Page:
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National Nursing Week 2018 and Personal Support Worker Day

Close up on an elderly woman's hand on the handle of a walker, with a younger woman's hand resting on it gentlyNational Nursing Week – May 7 to May 13 – is an opportunity to recognize nurses for keeping the pulse of Canada’s health care system strong. It is also a time to celebrate Care Aides, Continuing Care Assistants and Personal Support Workers for the hard work they carry out across the country.

Mark Hancock, National President of CUPE, and Charles Fleury, National Secretary-Treasurer, thanked CUPE nurses and health care workers for their dedication and hard work on the front lines delivering quality care all Canadians depend on.

“More than 35 million Canadians rely on our health care system,” Hancock and Fleury said in a letter. “The work of CUPE nurses is often hampered by inadequate public health care funding, privatization, P3s, contracting out and a lack of managers’ commitment to proper health and safety and an end to workplace violence. Overall, CUPE nurses demand respect and safe working conditions. Nurses want full utilization of trained skills, proper staffing levels, fair compensation, and team nursing. Patients and families want better access to services. Public health care delivery free of privatization and properly funded can enable this.”

CUPE proudly represents tens of thousands of Registered Practical Nurses (RPNs), Licensed Practical Nurses (LPNs), and Registered Nurses (RNs) in hospitals, rehabilitation centres, surgery units, teaching hospitals, long-term care facilities and home and community care centres.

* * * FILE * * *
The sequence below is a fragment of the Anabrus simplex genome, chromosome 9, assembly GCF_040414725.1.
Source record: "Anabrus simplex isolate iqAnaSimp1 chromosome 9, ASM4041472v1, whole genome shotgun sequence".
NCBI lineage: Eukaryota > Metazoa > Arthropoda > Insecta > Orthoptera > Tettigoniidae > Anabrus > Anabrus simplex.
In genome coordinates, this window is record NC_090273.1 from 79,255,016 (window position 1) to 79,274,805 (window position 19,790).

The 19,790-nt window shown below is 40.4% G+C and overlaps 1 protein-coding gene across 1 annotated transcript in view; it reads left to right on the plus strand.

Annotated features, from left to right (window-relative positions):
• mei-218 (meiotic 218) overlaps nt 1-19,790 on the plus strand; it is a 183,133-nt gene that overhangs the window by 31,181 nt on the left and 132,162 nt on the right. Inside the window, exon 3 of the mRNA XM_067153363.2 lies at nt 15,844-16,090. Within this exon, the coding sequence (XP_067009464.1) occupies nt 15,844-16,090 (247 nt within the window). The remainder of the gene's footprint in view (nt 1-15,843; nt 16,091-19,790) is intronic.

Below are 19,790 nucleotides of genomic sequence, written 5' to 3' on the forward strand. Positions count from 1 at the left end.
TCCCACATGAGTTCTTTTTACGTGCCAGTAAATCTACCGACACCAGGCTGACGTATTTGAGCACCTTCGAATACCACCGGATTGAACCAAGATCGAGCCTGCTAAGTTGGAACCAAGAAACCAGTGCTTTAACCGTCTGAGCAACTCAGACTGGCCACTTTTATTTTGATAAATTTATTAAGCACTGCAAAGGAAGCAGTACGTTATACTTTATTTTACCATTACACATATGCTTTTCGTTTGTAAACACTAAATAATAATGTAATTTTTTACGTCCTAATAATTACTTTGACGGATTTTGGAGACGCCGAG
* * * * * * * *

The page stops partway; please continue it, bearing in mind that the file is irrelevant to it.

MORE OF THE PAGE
“We know that providing care on the front-line of the health care system is not easy,” Hancock and Fleury said. “PSWs, Care Aides and CCAs are facing challenging times. Very low staff-to-resident ratios in long term care, hospitals and other workplaces are hurting both workers and patients. Health and safety violations, including violence, abound. CUPE continues to fight for proper public health care funding, an end to privatization and improved working conditions that benefit both those who are caring and the patients, residents and family.”

“Without CCAs, Care Aides and PSWs, Canada’s health care system would grind to a halt,” they said. “These CUPE workers help patients with daily life’s essential activities, and with delegated medical tasks. CUPE is proud to represent tens of thousands of PSWs, Care Aides and CCAs who make a positive impact in the lives of so many patients, residents and families every day in hospitals, long-term care organizations, home and community care.”

CUPE nurses and health care workers deliver quality public services in our communities and fight against privatization and austerity at the same time. CUPE nurses and health care workers continue to be on the front lines, fighting for quality public health care and working hard to advance health care workers’ issues.

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